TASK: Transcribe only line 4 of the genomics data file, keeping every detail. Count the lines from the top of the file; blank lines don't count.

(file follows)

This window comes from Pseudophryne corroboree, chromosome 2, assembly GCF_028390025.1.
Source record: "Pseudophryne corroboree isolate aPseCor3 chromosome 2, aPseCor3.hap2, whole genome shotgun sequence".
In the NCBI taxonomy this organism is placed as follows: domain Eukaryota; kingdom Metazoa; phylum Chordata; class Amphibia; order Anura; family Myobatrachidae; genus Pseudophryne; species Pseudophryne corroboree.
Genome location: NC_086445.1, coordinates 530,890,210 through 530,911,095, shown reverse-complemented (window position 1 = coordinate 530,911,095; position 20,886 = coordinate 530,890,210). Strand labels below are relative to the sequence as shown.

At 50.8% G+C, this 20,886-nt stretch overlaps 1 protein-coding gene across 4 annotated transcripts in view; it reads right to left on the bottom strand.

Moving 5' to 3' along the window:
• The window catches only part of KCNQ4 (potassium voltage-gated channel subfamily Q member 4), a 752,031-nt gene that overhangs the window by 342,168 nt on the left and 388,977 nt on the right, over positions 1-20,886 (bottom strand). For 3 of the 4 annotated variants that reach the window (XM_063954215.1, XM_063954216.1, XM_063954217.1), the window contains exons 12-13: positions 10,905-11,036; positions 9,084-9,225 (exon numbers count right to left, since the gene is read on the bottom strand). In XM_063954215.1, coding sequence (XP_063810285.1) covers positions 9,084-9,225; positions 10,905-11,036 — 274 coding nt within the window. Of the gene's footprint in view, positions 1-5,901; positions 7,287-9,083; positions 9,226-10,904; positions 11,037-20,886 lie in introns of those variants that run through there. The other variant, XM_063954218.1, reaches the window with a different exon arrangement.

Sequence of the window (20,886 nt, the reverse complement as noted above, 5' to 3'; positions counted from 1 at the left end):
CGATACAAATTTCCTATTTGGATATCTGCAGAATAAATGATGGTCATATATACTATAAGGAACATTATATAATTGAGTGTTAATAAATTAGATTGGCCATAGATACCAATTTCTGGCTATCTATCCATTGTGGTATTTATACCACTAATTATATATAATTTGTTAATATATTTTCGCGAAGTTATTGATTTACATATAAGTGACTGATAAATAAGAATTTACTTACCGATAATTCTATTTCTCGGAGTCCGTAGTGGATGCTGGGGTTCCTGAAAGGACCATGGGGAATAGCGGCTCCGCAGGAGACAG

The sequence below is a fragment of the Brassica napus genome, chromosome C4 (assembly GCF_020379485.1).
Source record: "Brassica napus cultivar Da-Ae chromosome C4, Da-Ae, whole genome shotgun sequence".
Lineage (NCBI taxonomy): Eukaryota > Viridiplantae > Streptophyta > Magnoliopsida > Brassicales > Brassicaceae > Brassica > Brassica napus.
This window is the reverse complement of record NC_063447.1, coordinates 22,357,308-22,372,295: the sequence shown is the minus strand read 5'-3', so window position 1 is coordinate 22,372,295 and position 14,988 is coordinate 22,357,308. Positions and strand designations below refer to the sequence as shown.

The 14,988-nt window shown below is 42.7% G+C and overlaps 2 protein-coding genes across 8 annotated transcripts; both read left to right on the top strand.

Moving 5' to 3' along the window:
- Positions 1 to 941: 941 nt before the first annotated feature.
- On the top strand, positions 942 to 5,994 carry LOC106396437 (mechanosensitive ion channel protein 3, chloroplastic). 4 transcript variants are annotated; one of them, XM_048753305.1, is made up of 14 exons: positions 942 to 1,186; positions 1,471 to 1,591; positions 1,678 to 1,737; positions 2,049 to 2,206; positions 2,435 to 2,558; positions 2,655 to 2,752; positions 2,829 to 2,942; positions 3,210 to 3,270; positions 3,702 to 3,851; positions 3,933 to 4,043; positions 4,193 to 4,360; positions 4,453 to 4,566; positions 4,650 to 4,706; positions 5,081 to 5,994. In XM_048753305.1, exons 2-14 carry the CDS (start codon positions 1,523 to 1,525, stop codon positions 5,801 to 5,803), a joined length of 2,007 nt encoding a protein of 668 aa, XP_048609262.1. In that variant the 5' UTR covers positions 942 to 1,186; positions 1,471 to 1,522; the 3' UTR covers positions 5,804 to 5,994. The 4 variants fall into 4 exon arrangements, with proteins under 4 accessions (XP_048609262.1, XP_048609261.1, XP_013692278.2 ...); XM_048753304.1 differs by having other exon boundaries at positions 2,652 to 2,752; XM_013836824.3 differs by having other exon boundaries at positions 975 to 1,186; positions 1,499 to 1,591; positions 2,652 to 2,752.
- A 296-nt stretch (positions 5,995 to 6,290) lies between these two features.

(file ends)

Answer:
Genome location: NC_086445.1, coordinates 530,890,210 through 530,911,095, shown reverse-complemented (window position 1 = coordinate 530,911,095; position 20,886 = coordinate 530,890,210). Strand labels below are relative to the sequence as shown.